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The Quest for Manhood: Masculine Hinduism and Nation in Bengal

The Quest for Manhood: Masculine Hinduism and Nation in Bengal Seven millions sons, oh devoted Mother, you have made into Bengalis, not men. —Rabindranath Tagore, “Bongo Mata” (“Mother Bengal”) oal!” thundered eighty thousand spectators in Calcutta’s soccer adium when Abilash Ghosh of Mohun Bagan grabbed a quick pass from Shibdas Bhaduri and hit the ball into the net again York. Within two minutes the final match for the Indian Football Association (IFA) shield between York, a British military tm, and Mohun Bagan, a tm of Calcutta Bengalis, came to an end on 29 July 1911. So electrifying was the victory for the Bengalis that many arted tring their shirts and waving them in the air. Even members of the Moslem Sporting Club (a pioneering soccer tm of Bengal Muslims), forgetting bitter moments of Hindu-Muslim conflict during the anti-partition movement that took place between 1903 and 1911, “went almo mad . . . [arted] rolling on the ground . . . on the victory of their Hindu brethren.” The event became international news as Reuters reported that “for the fir time in the hiory of Indian Football, a core Bengali tm, Mohun Bagan, won the IFA Shield by defting a competent White tm.” Euphoria did not die down as http://www.deepdyve.com/assets/images/DeepDyve-Logo-lg.png Comparative Studies of South Asia, Africa and the Middle East Duke University Press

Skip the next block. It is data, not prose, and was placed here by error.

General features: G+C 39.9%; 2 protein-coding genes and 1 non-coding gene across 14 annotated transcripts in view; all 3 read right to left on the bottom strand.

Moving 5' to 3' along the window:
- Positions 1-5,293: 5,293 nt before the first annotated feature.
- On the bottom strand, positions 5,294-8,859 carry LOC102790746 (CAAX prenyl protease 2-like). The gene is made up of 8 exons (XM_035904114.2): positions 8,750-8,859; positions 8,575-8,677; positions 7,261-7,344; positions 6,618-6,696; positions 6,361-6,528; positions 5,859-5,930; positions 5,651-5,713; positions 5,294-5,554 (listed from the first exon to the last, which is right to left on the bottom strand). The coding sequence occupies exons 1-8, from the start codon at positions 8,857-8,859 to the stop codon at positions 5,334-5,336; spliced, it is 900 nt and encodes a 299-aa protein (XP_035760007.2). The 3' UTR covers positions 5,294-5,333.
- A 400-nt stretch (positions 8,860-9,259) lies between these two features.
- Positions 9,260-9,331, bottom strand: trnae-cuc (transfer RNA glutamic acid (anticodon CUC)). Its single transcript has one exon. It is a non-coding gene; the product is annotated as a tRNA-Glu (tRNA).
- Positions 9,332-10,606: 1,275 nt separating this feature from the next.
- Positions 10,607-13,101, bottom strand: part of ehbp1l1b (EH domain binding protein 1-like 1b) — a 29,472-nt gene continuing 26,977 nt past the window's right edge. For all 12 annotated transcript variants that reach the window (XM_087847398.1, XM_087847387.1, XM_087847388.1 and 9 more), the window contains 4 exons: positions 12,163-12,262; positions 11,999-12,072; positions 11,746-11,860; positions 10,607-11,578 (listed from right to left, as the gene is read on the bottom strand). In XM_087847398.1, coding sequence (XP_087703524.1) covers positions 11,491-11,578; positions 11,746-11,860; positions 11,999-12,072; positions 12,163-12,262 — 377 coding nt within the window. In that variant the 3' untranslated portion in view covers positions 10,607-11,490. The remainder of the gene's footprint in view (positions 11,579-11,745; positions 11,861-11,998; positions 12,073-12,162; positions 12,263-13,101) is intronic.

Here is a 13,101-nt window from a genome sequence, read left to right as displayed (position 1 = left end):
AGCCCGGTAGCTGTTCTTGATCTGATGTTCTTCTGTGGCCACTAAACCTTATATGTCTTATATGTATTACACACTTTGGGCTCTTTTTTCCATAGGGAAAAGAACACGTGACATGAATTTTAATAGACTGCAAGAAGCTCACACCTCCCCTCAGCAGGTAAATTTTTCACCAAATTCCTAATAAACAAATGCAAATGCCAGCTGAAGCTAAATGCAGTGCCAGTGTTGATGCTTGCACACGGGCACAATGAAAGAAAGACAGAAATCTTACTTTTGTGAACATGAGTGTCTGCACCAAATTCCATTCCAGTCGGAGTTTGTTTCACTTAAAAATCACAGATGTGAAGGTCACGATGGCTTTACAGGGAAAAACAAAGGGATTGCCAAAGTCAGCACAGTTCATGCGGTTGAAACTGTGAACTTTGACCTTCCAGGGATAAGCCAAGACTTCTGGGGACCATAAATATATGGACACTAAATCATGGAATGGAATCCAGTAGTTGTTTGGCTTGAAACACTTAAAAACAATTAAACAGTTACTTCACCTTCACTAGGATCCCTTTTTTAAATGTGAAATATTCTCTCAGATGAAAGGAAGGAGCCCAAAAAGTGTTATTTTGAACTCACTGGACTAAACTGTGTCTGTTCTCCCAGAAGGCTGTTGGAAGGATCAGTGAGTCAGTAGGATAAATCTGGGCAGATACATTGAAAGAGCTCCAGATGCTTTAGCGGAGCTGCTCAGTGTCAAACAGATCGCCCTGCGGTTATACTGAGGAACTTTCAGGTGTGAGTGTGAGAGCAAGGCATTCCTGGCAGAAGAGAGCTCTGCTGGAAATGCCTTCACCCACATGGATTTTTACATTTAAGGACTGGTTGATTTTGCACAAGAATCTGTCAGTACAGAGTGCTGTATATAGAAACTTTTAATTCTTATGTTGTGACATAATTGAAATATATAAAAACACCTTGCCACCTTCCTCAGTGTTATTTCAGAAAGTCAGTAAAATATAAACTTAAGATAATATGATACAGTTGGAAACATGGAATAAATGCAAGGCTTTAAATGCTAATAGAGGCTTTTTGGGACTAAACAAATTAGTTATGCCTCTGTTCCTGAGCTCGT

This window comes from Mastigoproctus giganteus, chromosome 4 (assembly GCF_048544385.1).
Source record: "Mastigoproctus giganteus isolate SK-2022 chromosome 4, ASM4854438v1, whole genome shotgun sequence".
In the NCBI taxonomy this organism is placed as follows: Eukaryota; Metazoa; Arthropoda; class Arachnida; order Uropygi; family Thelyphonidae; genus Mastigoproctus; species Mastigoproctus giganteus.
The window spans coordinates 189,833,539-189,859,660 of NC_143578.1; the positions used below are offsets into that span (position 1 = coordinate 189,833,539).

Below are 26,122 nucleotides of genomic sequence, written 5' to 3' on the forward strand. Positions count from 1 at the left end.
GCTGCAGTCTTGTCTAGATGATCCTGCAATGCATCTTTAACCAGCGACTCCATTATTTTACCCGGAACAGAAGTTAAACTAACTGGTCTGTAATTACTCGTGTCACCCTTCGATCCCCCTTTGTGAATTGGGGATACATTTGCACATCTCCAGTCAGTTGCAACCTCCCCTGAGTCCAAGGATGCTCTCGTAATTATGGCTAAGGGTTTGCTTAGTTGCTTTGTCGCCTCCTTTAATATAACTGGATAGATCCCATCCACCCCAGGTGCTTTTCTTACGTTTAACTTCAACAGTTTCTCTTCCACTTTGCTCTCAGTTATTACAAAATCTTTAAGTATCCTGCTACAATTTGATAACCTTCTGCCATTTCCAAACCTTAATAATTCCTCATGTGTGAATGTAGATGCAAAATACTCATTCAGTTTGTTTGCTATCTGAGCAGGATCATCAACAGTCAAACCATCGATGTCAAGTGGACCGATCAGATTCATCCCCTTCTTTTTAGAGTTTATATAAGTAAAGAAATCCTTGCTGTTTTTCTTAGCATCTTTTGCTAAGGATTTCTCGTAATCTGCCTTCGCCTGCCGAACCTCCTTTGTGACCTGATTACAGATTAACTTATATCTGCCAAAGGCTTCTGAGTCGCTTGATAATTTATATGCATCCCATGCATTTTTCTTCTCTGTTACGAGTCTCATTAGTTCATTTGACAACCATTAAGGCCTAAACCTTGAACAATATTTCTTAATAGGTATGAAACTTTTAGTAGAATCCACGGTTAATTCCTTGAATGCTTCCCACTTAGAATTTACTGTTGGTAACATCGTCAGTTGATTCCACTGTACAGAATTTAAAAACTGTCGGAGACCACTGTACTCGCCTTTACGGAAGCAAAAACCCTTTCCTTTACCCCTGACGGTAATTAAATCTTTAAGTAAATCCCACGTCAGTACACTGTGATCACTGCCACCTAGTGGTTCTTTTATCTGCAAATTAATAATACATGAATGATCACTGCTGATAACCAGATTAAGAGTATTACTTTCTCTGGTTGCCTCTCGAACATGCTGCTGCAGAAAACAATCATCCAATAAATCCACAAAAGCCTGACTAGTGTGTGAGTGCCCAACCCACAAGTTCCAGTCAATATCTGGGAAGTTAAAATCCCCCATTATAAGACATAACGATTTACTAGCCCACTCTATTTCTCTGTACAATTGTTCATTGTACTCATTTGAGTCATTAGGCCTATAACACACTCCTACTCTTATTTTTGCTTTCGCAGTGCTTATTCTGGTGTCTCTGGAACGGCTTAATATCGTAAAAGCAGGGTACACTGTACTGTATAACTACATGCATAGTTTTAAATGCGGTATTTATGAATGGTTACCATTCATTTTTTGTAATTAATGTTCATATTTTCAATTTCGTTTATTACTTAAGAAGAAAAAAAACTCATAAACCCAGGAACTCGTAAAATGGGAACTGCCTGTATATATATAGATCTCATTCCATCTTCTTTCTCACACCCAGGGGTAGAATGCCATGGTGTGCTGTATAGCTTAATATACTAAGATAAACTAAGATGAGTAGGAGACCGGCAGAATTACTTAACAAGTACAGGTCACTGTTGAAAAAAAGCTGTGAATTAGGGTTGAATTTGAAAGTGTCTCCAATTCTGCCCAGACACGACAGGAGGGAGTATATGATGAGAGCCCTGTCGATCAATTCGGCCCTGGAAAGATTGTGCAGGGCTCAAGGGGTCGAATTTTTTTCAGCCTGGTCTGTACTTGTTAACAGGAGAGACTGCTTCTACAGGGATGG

The Quest for Manhood: Masculine Hinduism and Nation in Bengal

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Publisher
Duke University Press
Copyright
© 2006 by Duke University Press
ISSN
1089-201X
eISSN
1089-201X
DOI
10.1215/1089201x-2006-027
Publisher site
See Article on Publisher Site

Abstract

Seven millions sons, oh devoted Mother, you have made into Bengalis, not men. —Rabindranath Tagore, “Bongo Mata” (“Mother Bengal”) oal!” thundered eighty thousand spectators in Calcutta’s soccer adium when Abilash Ghosh of Mohun Bagan grabbed a quick pass from Shibdas Bhaduri and hit the ball into the net again York. Within two minutes the final match for the Indian Football Association (IFA) shield between York, a British military tm, and Mohun Bagan, a tm of Calcutta Bengalis, came to an end on 29 July 1911. So electrifying was the victory for the Bengalis that many arted tring their shirts and waving them in the air. Even members of the Moslem Sporting Club (a pioneering soccer tm of Bengal Muslims), forgetting bitter moments of Hindu-Muslim conflict during the anti-partition movement that took place between 1903 and 1911, “went almo mad . . . [arted] rolling on the ground . . . on the victory of their Hindu brethren.” The event became international news as Reuters reported that “for the fir time in the hiory of Indian Football, a core Bengali tm, Mohun Bagan, won the IFA Shield by defting a competent White tm.” Euphoria did not die down as

Journal

Comparative Studies of South Asia, Africa and the Middle EastDuke University Press

Published: Jan 1, 2006

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